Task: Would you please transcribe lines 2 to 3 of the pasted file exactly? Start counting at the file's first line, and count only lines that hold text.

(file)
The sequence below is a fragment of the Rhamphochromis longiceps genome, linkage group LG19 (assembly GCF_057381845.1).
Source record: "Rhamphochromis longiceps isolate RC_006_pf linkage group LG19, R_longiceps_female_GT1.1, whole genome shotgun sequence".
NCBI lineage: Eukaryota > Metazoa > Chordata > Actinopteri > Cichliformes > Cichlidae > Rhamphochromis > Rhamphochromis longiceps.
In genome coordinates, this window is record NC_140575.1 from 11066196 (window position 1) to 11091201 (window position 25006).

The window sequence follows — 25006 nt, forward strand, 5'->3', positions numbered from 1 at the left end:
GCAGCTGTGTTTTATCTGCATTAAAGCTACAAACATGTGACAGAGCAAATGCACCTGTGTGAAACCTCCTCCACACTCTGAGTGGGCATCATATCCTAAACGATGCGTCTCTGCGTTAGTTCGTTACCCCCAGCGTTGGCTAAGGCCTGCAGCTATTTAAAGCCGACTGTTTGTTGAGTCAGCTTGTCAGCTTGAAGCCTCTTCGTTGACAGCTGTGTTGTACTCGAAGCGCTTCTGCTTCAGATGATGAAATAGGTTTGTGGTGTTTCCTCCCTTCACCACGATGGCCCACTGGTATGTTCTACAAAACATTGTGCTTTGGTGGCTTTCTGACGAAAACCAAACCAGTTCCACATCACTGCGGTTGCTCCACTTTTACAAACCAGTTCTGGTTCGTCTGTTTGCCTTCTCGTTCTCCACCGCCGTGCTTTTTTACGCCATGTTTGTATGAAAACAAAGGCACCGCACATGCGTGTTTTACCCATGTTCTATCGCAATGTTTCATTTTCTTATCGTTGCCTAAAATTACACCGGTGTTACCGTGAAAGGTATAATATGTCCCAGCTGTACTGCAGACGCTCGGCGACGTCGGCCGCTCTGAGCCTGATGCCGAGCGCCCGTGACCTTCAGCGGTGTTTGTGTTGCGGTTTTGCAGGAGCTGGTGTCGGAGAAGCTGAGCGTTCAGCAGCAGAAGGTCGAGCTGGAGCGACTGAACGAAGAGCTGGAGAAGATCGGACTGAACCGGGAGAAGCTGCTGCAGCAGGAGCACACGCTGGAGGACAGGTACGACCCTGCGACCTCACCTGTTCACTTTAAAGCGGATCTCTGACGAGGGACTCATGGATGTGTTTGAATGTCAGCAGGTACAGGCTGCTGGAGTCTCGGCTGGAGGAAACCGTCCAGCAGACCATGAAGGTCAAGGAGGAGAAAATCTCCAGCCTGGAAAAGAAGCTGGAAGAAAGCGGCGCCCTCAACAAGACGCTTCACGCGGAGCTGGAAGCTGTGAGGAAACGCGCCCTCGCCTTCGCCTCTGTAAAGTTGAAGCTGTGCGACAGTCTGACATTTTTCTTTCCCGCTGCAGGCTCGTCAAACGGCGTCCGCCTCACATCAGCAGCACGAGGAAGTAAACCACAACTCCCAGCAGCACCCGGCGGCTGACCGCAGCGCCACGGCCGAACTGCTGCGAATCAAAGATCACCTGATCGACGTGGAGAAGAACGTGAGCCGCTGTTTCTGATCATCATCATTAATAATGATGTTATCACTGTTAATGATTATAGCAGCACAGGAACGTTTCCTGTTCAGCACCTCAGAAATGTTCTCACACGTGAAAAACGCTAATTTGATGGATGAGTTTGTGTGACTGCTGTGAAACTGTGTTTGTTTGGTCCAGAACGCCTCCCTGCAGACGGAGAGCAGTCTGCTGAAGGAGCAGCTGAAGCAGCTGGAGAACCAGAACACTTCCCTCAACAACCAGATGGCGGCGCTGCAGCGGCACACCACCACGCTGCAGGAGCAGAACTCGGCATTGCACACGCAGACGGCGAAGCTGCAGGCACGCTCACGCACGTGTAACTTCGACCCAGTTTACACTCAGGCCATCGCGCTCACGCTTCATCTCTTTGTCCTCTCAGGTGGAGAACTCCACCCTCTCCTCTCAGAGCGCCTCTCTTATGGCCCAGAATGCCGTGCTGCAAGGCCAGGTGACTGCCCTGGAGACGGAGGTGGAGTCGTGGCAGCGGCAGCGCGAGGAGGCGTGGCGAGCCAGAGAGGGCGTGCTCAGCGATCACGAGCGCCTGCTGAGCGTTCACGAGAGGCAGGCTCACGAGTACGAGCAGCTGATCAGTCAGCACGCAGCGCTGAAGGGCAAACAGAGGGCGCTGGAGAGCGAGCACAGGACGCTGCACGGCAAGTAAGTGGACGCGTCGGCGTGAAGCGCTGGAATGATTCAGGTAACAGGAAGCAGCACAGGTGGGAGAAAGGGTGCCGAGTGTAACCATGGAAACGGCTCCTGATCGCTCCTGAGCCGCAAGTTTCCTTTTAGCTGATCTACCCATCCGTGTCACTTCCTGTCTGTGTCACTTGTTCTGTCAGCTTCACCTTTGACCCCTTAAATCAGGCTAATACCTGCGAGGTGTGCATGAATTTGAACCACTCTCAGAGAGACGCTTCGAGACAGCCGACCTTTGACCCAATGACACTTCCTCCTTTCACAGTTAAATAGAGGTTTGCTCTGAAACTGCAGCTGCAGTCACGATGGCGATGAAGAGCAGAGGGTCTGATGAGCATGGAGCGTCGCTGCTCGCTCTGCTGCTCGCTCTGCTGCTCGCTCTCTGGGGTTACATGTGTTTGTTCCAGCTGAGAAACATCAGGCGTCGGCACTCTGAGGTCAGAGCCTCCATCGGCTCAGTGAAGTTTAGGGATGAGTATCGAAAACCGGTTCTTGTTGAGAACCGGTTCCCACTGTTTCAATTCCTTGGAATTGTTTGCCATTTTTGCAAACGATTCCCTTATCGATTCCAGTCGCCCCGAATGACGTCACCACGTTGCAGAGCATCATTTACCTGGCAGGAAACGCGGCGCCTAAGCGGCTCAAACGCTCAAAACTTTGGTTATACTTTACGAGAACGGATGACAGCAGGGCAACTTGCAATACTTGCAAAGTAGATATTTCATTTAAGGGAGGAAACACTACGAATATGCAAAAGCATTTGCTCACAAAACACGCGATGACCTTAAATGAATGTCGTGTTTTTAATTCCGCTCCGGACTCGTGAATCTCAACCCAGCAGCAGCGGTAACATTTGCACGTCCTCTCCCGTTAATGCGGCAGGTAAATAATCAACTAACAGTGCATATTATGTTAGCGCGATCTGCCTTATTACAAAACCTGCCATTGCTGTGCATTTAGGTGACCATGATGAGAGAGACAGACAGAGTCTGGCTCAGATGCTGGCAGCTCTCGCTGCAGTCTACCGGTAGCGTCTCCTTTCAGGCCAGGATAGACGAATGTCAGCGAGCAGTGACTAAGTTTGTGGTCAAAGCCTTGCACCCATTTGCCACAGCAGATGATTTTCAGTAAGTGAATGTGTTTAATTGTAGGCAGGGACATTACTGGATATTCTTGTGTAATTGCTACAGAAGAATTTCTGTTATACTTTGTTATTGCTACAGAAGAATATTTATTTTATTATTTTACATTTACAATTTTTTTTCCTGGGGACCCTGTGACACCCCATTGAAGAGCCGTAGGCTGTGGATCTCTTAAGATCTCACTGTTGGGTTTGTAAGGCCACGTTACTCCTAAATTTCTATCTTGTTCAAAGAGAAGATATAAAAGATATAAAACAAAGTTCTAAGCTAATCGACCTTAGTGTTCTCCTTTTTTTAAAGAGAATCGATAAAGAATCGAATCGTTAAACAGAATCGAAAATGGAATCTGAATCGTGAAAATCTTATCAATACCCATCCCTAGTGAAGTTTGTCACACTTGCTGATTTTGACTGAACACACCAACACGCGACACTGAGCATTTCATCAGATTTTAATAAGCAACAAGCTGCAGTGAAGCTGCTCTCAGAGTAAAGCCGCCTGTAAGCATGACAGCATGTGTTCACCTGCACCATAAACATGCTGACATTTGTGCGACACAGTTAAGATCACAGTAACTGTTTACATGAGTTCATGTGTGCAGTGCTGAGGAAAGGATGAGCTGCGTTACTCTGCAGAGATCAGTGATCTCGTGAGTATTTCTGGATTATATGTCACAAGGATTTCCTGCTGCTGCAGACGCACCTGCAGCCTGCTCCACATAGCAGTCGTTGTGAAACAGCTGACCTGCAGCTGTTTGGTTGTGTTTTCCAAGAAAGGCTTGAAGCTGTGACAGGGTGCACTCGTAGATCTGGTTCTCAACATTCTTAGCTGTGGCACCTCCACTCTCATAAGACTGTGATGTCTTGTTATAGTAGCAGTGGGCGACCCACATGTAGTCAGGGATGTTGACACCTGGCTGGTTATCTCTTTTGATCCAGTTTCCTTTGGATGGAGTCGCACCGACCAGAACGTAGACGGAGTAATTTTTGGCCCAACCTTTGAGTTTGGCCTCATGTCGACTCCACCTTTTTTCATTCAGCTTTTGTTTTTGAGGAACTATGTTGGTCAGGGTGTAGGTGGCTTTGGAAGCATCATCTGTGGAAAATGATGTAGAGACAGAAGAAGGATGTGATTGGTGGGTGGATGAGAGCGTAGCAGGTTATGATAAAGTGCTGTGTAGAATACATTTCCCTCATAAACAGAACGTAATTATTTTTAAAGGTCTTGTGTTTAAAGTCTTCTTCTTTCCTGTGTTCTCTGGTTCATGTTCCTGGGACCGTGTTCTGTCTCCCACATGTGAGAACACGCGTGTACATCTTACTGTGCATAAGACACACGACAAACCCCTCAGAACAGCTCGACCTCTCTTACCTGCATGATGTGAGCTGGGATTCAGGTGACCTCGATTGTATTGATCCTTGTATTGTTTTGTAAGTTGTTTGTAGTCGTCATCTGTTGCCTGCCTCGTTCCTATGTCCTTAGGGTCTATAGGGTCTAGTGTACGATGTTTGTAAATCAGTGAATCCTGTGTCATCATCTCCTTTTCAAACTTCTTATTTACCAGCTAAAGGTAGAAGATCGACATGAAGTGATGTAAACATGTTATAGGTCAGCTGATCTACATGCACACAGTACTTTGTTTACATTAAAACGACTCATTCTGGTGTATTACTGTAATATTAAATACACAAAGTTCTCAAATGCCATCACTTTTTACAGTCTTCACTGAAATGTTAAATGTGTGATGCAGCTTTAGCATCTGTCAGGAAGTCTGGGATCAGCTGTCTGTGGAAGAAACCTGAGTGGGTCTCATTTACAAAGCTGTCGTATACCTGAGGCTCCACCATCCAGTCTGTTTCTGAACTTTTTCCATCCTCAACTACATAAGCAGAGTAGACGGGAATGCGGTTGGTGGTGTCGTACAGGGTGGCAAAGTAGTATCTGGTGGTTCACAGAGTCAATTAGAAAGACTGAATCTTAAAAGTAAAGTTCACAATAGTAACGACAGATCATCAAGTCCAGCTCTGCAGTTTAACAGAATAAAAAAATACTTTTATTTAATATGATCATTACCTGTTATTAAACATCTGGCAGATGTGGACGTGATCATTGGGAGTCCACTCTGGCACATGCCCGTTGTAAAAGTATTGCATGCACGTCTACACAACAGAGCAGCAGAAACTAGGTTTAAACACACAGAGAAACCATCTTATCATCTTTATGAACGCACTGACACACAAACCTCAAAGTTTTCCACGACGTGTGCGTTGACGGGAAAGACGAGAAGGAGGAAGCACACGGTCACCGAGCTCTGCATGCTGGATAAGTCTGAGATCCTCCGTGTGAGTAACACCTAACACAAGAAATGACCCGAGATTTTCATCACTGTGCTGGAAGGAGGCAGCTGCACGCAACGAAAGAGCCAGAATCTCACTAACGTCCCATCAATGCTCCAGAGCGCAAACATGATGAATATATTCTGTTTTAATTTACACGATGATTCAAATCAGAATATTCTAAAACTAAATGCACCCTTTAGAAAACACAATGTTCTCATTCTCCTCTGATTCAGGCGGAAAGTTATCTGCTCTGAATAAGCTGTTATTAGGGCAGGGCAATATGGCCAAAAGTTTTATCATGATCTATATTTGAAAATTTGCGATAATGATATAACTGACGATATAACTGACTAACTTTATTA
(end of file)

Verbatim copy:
Source record: "Rhamphochromis longiceps isolate RC_006_pf linkage group LG19, R_longiceps_female_GT1.1, whole genome shotgun sequence".
NCBI lineage: Eukaryota > Metazoa > Chordata > Actinopteri > Cichliformes > Cichlidae > Rhamphochromis > Rhamphochromis longiceps.